A Florida man has been indicted for allegedly strangling a gay activist who helped win marriage equality and then dumping his body in a landfill.
In January, Florida LGBTQ activist Jorge Diaz-Johnston was found dead in a landfill in Jackson County at age 54. Now investigators believe that a man who was living with Diaz-Johnson – Steven Yinger, 37 – is responsible.
Yinger has an extensive criminal record, according to the AP, and was released from prison last October. He moved in with Diaz-Johnston, who often helps people in recovery.
Yinger was indicted by a grand jury last week. The indictment doesn’t give many details, but it says that Yinger is believed to have strangled Diaz-Johnston between January 3 and January 5 and later put his body in the Jackson County landfill.
He is now being held without bond on multiple charges, including first-degree murder, grand theft, grand theft of a motor vehicle, tampering with evidence, and criminal use of a personal ID.
Diaz-Johnston’s husband Don Price Diaz-Johnston praised the police and said that he’s confident in how Assistant State Attorney John Fuchs is handling the case.
“Right now, I’m relieved that the world knows the truth,” he told the Tallahassee Democrat. “It’s been very difficult to have this suspicion hanging over me for three months. But I’ve known the truth all along.”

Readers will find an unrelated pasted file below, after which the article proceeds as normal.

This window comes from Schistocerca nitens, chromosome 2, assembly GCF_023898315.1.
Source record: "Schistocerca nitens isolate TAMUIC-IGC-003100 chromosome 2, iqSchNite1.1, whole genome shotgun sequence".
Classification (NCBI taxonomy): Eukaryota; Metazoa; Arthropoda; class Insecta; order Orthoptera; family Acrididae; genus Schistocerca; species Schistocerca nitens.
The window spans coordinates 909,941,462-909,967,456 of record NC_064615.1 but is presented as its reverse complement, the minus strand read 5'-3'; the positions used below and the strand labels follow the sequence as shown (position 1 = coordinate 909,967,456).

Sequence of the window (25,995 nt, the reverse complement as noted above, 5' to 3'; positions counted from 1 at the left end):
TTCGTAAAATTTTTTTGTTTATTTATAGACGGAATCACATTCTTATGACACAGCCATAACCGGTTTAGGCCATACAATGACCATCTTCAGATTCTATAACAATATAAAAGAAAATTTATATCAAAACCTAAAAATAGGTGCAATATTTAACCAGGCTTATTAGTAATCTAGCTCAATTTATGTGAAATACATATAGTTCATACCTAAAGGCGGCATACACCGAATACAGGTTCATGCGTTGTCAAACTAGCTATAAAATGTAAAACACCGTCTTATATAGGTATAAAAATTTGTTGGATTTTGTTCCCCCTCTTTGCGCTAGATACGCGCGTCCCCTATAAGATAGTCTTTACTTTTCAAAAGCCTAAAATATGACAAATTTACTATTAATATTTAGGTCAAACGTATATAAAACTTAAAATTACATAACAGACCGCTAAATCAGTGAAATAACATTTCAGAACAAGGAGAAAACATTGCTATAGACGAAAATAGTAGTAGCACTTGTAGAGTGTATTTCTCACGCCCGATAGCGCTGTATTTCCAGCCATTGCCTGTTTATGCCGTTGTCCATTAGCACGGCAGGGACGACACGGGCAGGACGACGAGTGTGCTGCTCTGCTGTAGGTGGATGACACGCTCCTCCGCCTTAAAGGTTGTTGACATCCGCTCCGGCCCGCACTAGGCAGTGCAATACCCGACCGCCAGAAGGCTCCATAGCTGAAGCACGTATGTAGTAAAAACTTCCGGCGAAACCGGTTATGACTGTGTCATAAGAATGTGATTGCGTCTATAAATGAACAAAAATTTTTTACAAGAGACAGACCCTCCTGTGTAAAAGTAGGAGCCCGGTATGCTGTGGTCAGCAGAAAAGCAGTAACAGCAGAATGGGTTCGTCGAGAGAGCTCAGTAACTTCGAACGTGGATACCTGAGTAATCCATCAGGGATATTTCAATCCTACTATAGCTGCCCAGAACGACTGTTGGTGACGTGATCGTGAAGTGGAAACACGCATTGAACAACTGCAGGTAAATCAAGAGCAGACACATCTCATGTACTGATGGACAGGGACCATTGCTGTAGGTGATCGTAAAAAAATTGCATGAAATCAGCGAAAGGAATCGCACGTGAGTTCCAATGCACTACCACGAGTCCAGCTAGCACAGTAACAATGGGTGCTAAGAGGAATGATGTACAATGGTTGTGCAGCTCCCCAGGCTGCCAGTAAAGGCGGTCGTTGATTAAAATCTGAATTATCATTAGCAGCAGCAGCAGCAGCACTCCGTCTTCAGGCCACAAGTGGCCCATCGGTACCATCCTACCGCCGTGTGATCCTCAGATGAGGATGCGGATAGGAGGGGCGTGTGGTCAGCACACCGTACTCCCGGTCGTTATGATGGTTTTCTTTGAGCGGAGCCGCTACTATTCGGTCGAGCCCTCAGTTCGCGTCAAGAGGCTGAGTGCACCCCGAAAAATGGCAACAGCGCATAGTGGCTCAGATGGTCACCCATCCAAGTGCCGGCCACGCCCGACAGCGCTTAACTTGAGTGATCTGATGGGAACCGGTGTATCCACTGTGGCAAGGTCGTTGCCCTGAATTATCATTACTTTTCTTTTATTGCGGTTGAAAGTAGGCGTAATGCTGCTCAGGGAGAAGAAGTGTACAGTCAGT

The Diaz-Johnstons were at the forefront of the fight for marriage equality in Florida. In July 2014, a judge in Miami-Date County declared the state’s ban on marriage equality unconstitutional in a historic ruling. The Diaz-Johnstons – who would later get married – were plaintiffs in that case that Equality Florida helped bring.
The judge ordered Miami-Dade County to allow same-sex couples to marry a year before the Supreme Court legalized marriage equality in all 50 states.
“He touched so many people with his kind and generous heart,” Don wrote on Facebook shortly after his husband’s death. “I can’t stop crying.”
Diaz-Johnston’s brother, former Miami Mayor Manny Diaz (D), said in a statement: “My brother was such a special gift to this world whose heart and legacy will continue to live on for generations to come.”
Community leaders remember Diaz-Johnston as someone who helped others when they needed it.
“Whenever there was help needed in the community, he came out to lend a helping hand,” said Orlando Gonzalez of the LGBTQ organization Safeguarding American Values for Everyone Foundation.
Tallahassee Police want anyone with information about the homicide to call 1-850-891-4200. They have not released any details of the ongoing investigation.